Maria Altman

Reporter

Maria is a reporter at St. Louis Public Radio, specializing in business and economic issues. Previously, she was a newscaster during All Things Considered and has been with the station since 2004. Maria's stories have been featured nationally on NPR's Morning Edition, All Things Considered, and Weekend Edition, as well as on Marketplace.

Maria has won numerous awards, including from the Illinois Associated Press, the Missouri Broadcasters Association, the Missouri Bar Association, and the Missouri State Teachers Association.

She came to St. Louis from Dallas, where she worked at KERA. Maria has also worked at WUIS in Springfield, and WSIU in Carbondale, Ill. She received her M.A. in Public Affairs Reporting at the University of Illinois-Springfield and a B.A. in journalism from the University of Iowa.

In her spare time she serves as an adjunct journalism instructor at the University of Missouri-St. Louis and Southern Illinois University Edwardsville.

Maria lives in St. Louis with her husband and two kids.

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Morning round-up
9:24 am
Mon November 21, 2011

Morning headlines: Monday, November 21, 2011

2012 Proposed St. Louis County Park Closures, explore full map via the link in the story below.
(via St. Louis County website)

Committee to meet today to review St. Louis County's controversial proposed budget

County Executive Charlie Dooley wants to cut $10 million in spending in part by closing 23 parks and laying off 175 employees. During a public hearing last week on the budget the council chambers was filled with residents, mostly opposed to closing parks. Several of the council members, including Mike O'Mara, the chairman of the special budget committee, suggested the cuts can be avoided.

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Developing: Occupy St. Louis
4:23 pm
Thu November 17, 2011

Arrests made in Occupy St. Louis march to MLK bridge

Gary Elliott, president of the LIUNA (Laborers’ International Union of North America) Local 110 is arrested during an Occupy St. Louis protest in St. Louis near the Martin Luther King Bridge on Nov. 17, 2011.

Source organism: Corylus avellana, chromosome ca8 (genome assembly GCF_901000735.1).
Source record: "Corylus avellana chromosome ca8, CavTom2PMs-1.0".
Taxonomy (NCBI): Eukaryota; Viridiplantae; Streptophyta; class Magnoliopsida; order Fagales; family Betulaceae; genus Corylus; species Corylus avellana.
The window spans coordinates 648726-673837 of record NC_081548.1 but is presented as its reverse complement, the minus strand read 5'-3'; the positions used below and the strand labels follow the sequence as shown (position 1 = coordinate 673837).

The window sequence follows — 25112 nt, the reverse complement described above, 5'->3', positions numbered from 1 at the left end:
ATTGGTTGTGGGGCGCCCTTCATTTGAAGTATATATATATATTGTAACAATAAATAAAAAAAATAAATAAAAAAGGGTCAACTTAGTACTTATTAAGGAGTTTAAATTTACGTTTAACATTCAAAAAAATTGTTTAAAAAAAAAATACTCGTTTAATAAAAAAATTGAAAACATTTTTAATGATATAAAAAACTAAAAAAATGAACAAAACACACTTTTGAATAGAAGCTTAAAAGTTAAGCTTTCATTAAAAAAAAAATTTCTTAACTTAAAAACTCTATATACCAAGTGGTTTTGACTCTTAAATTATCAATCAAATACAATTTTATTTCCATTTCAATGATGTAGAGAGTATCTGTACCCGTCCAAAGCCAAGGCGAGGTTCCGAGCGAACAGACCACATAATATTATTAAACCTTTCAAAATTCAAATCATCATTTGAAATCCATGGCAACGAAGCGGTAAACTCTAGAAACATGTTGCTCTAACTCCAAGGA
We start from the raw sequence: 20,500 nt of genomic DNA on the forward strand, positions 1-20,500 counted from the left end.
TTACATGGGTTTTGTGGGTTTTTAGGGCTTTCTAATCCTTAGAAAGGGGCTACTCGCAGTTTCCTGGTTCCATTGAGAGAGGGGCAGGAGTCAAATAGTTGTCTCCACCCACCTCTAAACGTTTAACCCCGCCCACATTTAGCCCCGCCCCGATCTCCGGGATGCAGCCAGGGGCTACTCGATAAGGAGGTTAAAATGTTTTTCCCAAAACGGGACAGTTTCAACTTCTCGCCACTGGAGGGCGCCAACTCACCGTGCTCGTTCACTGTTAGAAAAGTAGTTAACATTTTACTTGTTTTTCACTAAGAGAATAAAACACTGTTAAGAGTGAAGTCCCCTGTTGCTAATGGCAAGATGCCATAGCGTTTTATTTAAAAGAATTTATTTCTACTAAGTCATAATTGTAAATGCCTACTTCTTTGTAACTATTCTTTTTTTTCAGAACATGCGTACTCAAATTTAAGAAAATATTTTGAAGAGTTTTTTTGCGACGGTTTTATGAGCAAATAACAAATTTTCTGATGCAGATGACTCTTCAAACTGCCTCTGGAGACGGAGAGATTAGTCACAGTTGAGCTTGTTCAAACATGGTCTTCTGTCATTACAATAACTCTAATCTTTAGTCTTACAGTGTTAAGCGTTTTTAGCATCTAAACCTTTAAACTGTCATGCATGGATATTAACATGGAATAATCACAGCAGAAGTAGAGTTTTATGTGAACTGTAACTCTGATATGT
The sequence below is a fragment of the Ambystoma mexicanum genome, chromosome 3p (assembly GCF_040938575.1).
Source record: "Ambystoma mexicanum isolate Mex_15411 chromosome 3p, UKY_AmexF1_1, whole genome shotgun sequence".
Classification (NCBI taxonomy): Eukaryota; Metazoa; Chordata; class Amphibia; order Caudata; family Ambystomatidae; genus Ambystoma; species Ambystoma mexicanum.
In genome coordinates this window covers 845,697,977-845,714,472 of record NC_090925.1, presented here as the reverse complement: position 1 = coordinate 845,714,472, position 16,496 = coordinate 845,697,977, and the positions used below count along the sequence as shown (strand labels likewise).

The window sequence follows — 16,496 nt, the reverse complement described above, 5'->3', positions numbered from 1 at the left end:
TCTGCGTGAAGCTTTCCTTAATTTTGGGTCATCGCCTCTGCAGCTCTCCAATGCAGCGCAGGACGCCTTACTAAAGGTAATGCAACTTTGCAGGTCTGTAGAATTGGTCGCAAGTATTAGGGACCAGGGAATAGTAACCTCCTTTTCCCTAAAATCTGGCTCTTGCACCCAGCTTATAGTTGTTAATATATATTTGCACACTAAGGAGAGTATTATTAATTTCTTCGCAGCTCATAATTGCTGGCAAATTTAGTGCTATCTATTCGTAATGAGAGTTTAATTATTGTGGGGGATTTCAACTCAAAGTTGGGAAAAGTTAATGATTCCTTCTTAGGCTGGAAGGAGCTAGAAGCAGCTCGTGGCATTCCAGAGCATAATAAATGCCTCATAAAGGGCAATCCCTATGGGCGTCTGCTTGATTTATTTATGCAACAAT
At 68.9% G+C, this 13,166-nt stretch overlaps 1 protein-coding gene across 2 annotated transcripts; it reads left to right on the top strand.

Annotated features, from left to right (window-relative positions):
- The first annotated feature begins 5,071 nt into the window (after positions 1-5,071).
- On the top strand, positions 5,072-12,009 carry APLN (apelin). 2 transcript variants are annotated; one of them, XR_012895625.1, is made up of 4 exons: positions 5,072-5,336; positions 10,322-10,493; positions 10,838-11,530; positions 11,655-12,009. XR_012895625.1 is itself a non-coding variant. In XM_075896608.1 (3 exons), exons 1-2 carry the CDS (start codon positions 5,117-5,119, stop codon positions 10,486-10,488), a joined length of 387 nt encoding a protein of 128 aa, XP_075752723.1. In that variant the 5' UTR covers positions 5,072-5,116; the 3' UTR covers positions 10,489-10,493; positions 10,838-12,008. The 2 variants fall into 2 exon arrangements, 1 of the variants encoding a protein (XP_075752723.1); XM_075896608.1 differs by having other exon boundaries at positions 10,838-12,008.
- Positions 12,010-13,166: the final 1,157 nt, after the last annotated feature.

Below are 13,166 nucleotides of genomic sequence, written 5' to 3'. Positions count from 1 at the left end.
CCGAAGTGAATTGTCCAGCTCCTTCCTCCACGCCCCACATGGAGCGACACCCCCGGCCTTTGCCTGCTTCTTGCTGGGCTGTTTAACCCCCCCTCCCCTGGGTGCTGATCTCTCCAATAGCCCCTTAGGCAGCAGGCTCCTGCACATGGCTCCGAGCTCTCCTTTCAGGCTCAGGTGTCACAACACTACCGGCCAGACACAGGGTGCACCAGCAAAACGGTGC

(Rachel Lippmann/St. Louis Public Radio)

This is a developing story. We will update it with more information as we know it.

Updated at 6:30 p.m. with quotes from Elliott and march organizer.

Update 5:05 p.m.: Among those arrested this afternoon was Gary Elliott, president of LIUNA (Laborers’ International Union of North America) Local 110, according to a press release distributed by Progress Missouri.

In an interview during the march, Elliott said it was time for him to put his words into action.

"It's one thing to say you feel sorry for people," Elliott said. "It's another thing to actually go out and actually take a little bit of risk to get the things that this country needs."

The march route took protestors past the local headquarters of Bank of America and the Federal Reserve. Johnathan McFarland, an Occupy St. Louis organizer, called it symbolic of America's misplaced priorities.

"We need to rebuild our infrastructure," he said. "And people need jobs rebuilding the infrastructure as opposed to bailing out banks that don't really provide jobs."

Most marchers returned to Kiener Plaza after the arrests, though a few continued on toward the City Justice Center, where the arrested protesters were taken.

Update 4:42 p.m.: Via our reporter Rachel Lippmann:

14 people have been arrested this afternoon and the march of Occupy St. Louis protesters is making its way back to Kiener Plaza.

Update: 4:36 p.m. via the Associated Press: At least a dozen Occupy St. Louis protesters were arrested after their attempt to block the entrance to a Mississippi River bridge on the two-month anniversary of the Occupy movement.

Police were waiting on several hundred protesters when the throng arrived at the Martin Luther King Bridge shortly after 4 p.m. Thursday. About 15 to 20 protesters then sat down cross-legged, with their arms locked.

Officers moved in and arrested them when they refused to move.

They offered no resistance.

The crowd of protesters included labor unions and other sympathizers who marched from Kiener Plaza in downtown St. Louis to the bridge.

Members of Occupy St. Louis had camped in the plaza for several weeks before early Saturday, when police took down the tents and arrested demonstrators for curfew violations.

Via our reporter Rachel Lippmann:

About a dozen Occupy St. Louis protesters have sat down at the entrance to the MLK bridge.

St. Louis police are moving in now to arrest them and telling those nearby to move away or they’ll face arrest as well.

Hundreds more protesters are nearby.

They marched from Kiener Plaza in downtown St. Louis to the bridge, as part of a nationwide effort to mark the two-month anniversary of the Occupy Movement.

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Tyler Dasher
3:33 pm
Wed November 16, 2011

Affton mother charged with second degree murder of 13-month-old son

Shelby Dasher has been charged with second degree murder of her 13-month-old son, Tyler Dasher.
(via St. Louis County Police Department)

Update 5:26 p.m. (adds more information, replaces 3:27 p.m. update):

Just a little over 24 hours after reporting her son missing an Affton woman has been charged in the child’s death.

Twenty-year-old Shelby Dasher faces a second-degree murder charge.

She’s accused of killing her 13-month-old son Tyler Dasher, then disposing of his body near a cemetery.

St. Louis County Police chief Tim Fitch says skilled investigators and interviewers helped bring the case to a head quickly.